Downsized Marina View Project Could Roll Out Again, Needs Improvement

Marina View, a failed 30-story, $100 million project proposed by developer Lou Cicalese in 2005 for Philadelphia’s Central Delaware Waterfront, could see new life as a scaled-down apartment building. As reported by the Philadelphia Business Journal, the developer has teamed up with the same contractors—Ensemble Real Estate Investments and BLT Architects—to build a 180-unit residential building at 230 N. Christopher Columbus Boulevard on top of a 3-story podium base of structured parking.

Marina View, a failed 30-story, $100 million project proposed by developer Lou Cicalese in 2005 for Philadelphia’s Central Delaware Waterfront, could see new life as a scaled-down apartment building. As reported by the Philadelphia Business Journal, the developer has teamed up with the same contractors—Ensemble Real Estate Investments and BLT Architects—to build a 180-unit residential building at 230 N. Christopher Columbus Boulevard on top of a 3-story podium base of structured parking.

The revised plan was submitted for review and approval with the Philadelphia Planning Commission early this week but, according to PlanPhilly.com, it needs further improvements before getting the final approval for development.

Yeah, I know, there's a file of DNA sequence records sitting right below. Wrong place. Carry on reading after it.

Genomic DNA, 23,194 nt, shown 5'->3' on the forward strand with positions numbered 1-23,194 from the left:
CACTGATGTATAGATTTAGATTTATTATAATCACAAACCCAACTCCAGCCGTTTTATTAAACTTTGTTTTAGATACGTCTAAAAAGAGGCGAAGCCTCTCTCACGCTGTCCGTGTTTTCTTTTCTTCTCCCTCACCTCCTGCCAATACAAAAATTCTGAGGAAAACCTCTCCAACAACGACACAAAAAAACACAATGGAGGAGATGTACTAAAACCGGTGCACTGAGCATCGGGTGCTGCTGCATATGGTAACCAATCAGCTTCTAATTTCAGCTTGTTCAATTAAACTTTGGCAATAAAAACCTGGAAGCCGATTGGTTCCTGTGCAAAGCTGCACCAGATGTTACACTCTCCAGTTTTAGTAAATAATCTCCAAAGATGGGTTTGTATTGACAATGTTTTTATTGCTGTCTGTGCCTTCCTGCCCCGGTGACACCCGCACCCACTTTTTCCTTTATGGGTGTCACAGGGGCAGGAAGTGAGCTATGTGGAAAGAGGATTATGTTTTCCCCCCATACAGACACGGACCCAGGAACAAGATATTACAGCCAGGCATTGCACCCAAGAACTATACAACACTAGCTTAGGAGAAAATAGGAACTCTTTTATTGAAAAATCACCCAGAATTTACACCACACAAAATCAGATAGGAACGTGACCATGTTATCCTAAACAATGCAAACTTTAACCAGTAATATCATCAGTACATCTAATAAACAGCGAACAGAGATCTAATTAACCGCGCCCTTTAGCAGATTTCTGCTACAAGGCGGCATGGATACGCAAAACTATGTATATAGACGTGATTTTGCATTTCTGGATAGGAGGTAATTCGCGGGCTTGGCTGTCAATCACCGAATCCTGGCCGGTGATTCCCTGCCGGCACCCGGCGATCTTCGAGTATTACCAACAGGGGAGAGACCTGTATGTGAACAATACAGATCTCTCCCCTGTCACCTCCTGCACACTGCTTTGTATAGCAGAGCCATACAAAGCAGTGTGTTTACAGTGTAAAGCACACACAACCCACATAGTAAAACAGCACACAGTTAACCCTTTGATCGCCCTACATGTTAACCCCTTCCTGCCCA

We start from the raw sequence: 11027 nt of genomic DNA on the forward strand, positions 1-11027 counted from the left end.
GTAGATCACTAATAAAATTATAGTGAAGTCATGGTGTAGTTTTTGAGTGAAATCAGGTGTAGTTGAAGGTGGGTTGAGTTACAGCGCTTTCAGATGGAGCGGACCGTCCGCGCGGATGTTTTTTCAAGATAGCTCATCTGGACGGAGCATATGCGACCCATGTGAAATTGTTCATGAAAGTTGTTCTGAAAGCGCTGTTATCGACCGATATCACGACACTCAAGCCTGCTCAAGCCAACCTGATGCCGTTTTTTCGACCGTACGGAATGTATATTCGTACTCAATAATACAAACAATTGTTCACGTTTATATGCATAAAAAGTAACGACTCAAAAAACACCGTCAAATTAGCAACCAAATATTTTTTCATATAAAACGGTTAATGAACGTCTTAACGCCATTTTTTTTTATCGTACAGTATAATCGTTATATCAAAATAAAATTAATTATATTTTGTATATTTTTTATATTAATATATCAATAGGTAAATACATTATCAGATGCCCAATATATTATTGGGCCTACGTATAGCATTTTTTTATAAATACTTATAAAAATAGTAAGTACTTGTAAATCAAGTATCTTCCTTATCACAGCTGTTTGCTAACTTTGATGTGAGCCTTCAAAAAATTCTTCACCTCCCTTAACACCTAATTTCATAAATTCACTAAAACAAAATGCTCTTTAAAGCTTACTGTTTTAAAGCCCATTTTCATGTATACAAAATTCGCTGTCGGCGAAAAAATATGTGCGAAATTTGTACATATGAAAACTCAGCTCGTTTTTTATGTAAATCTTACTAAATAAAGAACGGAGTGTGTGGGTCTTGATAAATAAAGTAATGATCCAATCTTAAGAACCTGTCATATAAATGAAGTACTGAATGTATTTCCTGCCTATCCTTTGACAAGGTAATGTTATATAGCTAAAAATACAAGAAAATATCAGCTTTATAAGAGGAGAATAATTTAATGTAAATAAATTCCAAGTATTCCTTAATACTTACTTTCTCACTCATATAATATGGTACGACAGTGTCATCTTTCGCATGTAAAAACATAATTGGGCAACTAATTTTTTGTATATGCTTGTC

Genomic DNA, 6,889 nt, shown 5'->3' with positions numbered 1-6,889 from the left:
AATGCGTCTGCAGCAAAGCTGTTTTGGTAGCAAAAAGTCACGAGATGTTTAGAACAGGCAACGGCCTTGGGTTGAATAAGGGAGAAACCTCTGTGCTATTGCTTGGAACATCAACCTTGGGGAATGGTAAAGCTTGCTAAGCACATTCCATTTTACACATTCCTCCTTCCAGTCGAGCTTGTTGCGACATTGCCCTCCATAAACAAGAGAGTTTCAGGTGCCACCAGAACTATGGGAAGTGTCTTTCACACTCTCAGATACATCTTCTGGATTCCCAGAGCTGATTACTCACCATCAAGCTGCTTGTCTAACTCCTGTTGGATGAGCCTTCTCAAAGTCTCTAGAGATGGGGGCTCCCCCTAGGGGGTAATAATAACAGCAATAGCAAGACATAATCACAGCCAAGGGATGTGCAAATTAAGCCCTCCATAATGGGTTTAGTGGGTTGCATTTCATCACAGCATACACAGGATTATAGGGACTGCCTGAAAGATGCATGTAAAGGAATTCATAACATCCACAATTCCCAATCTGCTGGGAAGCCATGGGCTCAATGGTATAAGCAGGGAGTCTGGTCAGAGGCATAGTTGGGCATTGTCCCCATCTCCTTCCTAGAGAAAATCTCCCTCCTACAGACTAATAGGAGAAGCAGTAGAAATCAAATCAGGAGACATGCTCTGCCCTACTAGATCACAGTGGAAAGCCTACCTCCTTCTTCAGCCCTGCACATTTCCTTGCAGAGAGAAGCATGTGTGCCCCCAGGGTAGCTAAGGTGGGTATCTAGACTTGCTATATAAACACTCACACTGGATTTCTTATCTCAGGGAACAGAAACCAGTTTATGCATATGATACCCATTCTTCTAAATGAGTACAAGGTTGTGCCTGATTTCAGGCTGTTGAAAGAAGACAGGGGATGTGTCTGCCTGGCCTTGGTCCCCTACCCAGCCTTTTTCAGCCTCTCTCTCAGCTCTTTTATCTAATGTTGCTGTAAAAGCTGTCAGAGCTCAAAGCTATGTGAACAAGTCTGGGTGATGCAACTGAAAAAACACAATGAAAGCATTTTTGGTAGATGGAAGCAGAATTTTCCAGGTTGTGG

Reportedly, the commissioners’ main concern was the fact that the new “L”-shaped structure looks more like a parking garage and only approximately 50 percent of the Columbus Boulevard street frontage is dedicated to commercial. Also, the proposed 14-story mid-rise tower would hide a big part of the historic Ben Franklin Bridge and endangers the undeveloped archeology sites along Columbus Boulevard, while the pedestrian experience would be hindered by a 5 foot tall blank wall along the west sidewalk.

In response, Ensemble Real Estate attorney Carl Primavera and architect Megan Delevan stated that the design was revealed in its preliminary stages and the retaining wall is needed because the structure would be built in the flood plane and, as required, it needs to be elevated by five feet. Primavera added that the development team is looking for alternatives to preserve bridge views, but no major changes should be expected because of the area’s restrictive zoning regulations.

Rendering courtesy of PlanPhilly.com